Birmingham conference launches groundbreaking global health research

Sixty medical professionals from across the globe converged in Birmingham this month for a two-day conference with the aim of designing the world’s first global trial to combat wound infections following surgery. Amongst the group were 25 surgeons from 12 developing countries including Rwanda, India, Peru and Ghana. The collaborative, known as GlobalSurg, is supporting the development of surgical research in low and middle-income countries whilst benefiting patients worldwide.

Since its foundation in 2014, GlobalSurg has already run two observational studies in surgery, involving patients from over a hundred countries. For its next project, the collaboration will build on these global networks to achieve the more ambitious task of launching a randomised trial.

The trial will aim to reduce wound infections after surgery, one of the most common surgical complications worldwide. A preliminary study run by GlobalSurg found that these affected up to half of patients undergoing gastrointestinal surgery. The impact on patients is significant as infections result in prolonged hospitalisation and delayed recovery, preventing a return to work. Loss of income combined with medical and transport costs adds to the economic burden on patients and their families. For a patient living in a remote village in South Africa, miles from the nearest hospital, a post-surgery infection could be fatal. Clearly the risks for UK patients are less severe, however the impact is by no means negligible in the developed world; Post-op infections cost the NHS over £700 million a year. Despite the severity of the issue, the evidence remains inconclusive as to the best way to tackle post-surgical infections and little research has been conducted in low-income countries.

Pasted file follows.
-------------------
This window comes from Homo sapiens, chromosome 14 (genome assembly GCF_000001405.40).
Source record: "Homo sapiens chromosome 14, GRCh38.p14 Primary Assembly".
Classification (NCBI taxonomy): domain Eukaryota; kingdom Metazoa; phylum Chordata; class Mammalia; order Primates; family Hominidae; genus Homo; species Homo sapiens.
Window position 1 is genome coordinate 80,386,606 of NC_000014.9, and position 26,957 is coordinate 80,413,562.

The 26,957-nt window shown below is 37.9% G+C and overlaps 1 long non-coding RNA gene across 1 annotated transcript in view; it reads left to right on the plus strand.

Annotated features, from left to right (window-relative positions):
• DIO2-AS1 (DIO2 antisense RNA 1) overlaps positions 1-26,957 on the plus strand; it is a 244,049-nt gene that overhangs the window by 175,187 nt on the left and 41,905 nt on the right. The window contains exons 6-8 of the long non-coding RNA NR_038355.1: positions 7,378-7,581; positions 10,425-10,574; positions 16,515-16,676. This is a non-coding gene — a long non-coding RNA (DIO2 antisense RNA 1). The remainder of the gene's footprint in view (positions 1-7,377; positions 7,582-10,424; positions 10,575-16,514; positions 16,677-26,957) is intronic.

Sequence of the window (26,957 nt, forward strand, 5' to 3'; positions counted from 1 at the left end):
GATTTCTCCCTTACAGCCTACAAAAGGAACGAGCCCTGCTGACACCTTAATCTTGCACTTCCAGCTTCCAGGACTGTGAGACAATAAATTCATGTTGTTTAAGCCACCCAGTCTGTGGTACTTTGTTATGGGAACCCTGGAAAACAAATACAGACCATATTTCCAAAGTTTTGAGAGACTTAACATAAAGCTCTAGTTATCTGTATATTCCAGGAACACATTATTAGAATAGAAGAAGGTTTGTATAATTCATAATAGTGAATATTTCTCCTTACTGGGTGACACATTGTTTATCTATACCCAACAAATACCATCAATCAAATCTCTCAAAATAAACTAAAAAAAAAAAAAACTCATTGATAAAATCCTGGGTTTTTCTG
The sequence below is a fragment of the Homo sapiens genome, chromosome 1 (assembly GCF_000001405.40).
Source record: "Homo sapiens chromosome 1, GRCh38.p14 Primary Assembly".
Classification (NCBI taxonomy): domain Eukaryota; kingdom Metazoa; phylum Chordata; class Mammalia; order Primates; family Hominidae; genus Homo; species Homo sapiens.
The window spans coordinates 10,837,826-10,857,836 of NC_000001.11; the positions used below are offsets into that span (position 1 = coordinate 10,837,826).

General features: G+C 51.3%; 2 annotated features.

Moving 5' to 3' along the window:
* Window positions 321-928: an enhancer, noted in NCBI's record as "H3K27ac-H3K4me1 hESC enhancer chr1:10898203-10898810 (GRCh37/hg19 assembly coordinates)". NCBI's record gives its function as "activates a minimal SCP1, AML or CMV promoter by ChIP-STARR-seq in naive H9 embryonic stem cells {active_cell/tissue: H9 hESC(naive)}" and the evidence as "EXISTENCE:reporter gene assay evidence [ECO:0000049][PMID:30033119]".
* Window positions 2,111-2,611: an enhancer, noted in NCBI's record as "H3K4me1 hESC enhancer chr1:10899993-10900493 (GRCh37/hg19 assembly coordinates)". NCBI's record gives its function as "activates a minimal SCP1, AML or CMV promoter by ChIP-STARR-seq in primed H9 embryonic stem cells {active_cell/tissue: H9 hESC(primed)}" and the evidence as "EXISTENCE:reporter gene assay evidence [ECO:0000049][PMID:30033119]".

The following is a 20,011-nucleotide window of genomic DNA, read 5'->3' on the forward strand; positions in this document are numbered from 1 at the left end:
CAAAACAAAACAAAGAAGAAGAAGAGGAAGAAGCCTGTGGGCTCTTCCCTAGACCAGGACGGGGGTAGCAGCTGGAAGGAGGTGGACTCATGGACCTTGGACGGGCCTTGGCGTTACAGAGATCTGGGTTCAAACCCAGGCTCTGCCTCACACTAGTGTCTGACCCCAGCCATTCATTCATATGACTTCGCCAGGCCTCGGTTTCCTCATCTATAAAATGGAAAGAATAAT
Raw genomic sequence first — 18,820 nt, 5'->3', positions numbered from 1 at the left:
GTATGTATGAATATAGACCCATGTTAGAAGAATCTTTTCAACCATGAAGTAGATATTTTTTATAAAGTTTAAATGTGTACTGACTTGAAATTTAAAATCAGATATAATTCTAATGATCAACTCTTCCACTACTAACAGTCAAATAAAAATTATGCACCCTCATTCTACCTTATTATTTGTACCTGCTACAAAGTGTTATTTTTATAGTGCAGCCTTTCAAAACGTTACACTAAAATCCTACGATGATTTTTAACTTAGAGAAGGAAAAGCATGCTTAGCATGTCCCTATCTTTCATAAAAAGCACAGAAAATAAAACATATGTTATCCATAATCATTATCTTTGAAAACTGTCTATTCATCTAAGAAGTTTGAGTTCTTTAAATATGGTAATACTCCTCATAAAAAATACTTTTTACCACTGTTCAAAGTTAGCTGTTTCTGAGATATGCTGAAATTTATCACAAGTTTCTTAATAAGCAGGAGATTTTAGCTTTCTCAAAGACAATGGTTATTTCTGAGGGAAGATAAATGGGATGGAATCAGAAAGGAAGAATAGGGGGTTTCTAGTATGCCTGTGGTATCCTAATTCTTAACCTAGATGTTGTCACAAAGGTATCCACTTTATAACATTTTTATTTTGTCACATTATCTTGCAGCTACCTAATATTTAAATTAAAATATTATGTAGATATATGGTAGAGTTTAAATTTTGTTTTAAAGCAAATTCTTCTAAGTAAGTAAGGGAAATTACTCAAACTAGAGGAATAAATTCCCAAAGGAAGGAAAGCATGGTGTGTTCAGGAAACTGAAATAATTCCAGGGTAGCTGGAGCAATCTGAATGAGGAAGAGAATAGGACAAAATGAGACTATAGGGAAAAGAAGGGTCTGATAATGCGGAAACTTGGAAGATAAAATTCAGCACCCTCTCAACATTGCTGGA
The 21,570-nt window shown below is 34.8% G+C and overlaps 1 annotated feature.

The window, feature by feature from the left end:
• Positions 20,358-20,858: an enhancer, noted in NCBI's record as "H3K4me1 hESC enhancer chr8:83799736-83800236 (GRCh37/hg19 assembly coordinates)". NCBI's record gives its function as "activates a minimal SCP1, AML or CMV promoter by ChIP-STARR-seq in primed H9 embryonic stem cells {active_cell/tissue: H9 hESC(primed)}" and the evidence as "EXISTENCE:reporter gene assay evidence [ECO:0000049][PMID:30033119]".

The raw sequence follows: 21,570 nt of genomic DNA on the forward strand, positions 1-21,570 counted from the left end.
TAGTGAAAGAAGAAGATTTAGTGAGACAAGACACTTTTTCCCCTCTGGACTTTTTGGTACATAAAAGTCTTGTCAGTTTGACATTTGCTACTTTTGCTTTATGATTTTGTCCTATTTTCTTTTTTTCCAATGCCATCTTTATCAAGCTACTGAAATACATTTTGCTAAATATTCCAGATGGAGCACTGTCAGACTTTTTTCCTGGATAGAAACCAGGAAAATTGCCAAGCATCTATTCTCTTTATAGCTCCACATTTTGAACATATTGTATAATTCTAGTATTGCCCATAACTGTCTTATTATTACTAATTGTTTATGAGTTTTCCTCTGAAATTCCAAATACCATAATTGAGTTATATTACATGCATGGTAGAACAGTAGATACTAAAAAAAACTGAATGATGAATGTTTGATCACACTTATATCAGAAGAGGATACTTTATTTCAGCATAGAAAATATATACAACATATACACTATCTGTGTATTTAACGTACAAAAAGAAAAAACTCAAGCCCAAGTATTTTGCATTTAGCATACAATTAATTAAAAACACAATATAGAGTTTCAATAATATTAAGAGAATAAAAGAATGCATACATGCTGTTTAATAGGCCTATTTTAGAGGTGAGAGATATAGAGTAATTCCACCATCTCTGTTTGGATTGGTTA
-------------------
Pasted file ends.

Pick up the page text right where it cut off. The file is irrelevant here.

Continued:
The meeting was supported by a development grant from the publicly funded Joint Global Health Trials fund, which is supported by the UK Medical Research Council, the Department for International Development and the Wellcome Trust. Should the forthcoming funding application be successful, the trial will be funded by the UK taxpayer. GlobalSurg represents a clear example of the NHS as an outward-looking institution willing to use its resources to drive up standards internationally. This benefits overseas patients, whose hospitals aren’t typically on the cutting edge of medical research, whilst also providing invaluable data that can improve practice here in the UK.

The University of Birmingham, where the project began, has a strong research pedigree and its doctors are helping mobilise the bold ambitions of the collaborators to realise their aims by providing guidance over the funding application. Birmingham’s Clinical Trials Unit, which was founded in the 1980s and today employs over 100 members of staff, will be responsible for processing the data of thousands of patients from dozens of hospitals across the globe. The unit will be on hand to assist with any problems that arise from the trial in all participating hospitals.

GlobalSurg ConferenceDelegates included surgeons from 12 developing countries